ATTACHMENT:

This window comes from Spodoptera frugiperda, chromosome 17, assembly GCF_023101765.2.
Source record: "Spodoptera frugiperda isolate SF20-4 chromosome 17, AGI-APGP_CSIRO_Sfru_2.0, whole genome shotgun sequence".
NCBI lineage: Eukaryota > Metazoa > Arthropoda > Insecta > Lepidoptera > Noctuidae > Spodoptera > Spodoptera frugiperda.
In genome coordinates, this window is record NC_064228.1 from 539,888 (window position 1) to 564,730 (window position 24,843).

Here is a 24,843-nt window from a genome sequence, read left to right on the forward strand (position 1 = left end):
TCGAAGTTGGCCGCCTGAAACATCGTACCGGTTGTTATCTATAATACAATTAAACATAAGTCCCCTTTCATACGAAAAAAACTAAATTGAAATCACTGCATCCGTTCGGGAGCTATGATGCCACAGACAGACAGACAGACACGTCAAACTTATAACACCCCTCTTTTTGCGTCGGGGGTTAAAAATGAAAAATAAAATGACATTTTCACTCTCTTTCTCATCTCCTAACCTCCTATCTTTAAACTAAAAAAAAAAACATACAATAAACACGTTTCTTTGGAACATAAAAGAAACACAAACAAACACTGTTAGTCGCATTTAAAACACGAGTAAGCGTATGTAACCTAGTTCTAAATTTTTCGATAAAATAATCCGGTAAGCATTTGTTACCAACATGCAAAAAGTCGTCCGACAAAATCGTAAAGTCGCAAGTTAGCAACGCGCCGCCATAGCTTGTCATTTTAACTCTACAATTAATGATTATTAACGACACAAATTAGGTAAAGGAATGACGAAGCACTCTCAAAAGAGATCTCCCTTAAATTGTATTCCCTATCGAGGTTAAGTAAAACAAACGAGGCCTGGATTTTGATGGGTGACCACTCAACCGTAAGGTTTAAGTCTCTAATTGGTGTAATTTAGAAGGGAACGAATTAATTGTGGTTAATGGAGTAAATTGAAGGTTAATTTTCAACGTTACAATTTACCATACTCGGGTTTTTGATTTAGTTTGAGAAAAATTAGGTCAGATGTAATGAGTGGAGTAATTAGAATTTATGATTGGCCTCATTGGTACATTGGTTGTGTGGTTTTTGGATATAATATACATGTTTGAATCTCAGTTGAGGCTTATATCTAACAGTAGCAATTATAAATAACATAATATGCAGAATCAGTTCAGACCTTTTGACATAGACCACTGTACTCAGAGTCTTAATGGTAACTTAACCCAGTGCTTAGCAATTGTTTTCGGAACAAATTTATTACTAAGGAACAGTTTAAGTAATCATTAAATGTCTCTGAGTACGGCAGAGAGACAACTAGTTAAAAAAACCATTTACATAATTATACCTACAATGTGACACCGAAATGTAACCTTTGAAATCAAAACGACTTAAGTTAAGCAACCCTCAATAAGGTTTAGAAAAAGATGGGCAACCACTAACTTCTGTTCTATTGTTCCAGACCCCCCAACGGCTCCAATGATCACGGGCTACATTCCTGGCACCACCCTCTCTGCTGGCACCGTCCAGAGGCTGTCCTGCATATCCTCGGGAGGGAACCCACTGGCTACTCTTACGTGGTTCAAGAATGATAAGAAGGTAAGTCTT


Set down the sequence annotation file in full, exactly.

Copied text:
This window comes from Spodoptera frugiperda, chromosome 17, assembly GCF_023101765.2.
Source record: "Spodoptera frugiperda isolate SF20-4 chromosome 17, AGI-APGP_CSIRO_Sfru_2.0, whole genome shotgun sequence".
NCBI lineage: Eukaryota > Metazoa > Arthropoda > Insecta > Lepidoptera > Noctuidae > Spodoptera > Spodoptera frugiperda.
In genome coordinates, this window is record NC_064228.1 from 539,888 (window position 1) to 564,730 (window position 24,843).

Here is a 24,843-nt window from a genome sequence, read left to right on the forward strand (position 1 = left end):
TCGAAGTTGGCCGCCTGAAACATCGTACCGGTTGTTATCTATAATACAATTAAACATAAGTCCCCTTTCATACGAAAAAAACTAAATTGAAATCACTGCATCCGTTCGGGAGCTATGATGCCACAGACAGACAGACAGACACGTCAAACTTATAACACCCCTCTTTTTGCGTCGGGGGTTAAAAATGAAAAATAAAATGACATTTTCACTCTCTTTCTCATCTCCTAACCTCCTATCTTTAAACTAAAAAAAAAAACATACAATAAACACGTTTCTTTGGAACATAAAAGAAACACAAACAAACACTGTTAGTCGCATTTAAAACACGAGTAAGCGTATGTAACCTAGTTCTAAATTTTTCGATAAAATAATCCGGTAAGCATTTGTTACCAACATGCAAAAAGTCGTCCGACAAAATCGTAAAGTCGCAAGTTAGCAACGCGCCGCCATAGCTTGTCATTTTAACTCTACAATTAATGATTATTAACGACACAAATTAGGTAAAGGAATGACGAAGCACTCTCAAAAGAGATCTCCCTTAAATTGTATTCCCTATCGAGGTTAAGTAAAACAAACGAGGCCTGGATTTTGATGGGTGACCACTCAACCGTAAGGTTTAAGTCTCTAATTGGTGTAATTTAGAAGGGAACGAATTAATTGTGGTTAATGGAGTAAATTGAAGGTTAATTTTCAACGTTACAATTTACCATACTCGGGTTTTTGATTTAGTTTGAGAAAAATTAGGTCAGATGTAATGAGTGGAGTAATTAGAATTTATGATTGGCCTCATTGGTACATTGGTTGTGTGGTTTTTGGATATAATATACATGTTTGAATCTCAGTTGAGGCTTATATCTAACAGTAGCAATTATAAATAACATAATATGCAGAATCAGTTCAGACCTTTTGACATAGACCACTGTACTCAGAGTCTTAATGGTAACTTAACCCAGTGCTTAGCAATTGTTTTCGGAACAAATTTATTACTAAGGAACAGTTTAAGTAATCATTAAATGTCTCTGAGTACGGCAGAGAGACAACTAGTTAAAAAAACCATTTACATAATTATACCTACAATGTGACACCGAAATGTAACCTTTGAAATCAAAACGACTTAAGTTAAGCAACCCTCAATAAGGTTTAGAAAAAGATGGGCAACCACTAACTTCTGTTCTATTGTTCCAGACCCCCCAACGGCTCCAATGATCACGGGCTACATTCCTGGCACCACCCTCTCTGCTGGCACCGTCCAGAGGCTGTCCTGCATATCCTCGGGAGGGAACCCACTGGCTACTCTTACGTGGTTCAAGAATGATAAGAAGGTAAGTCTT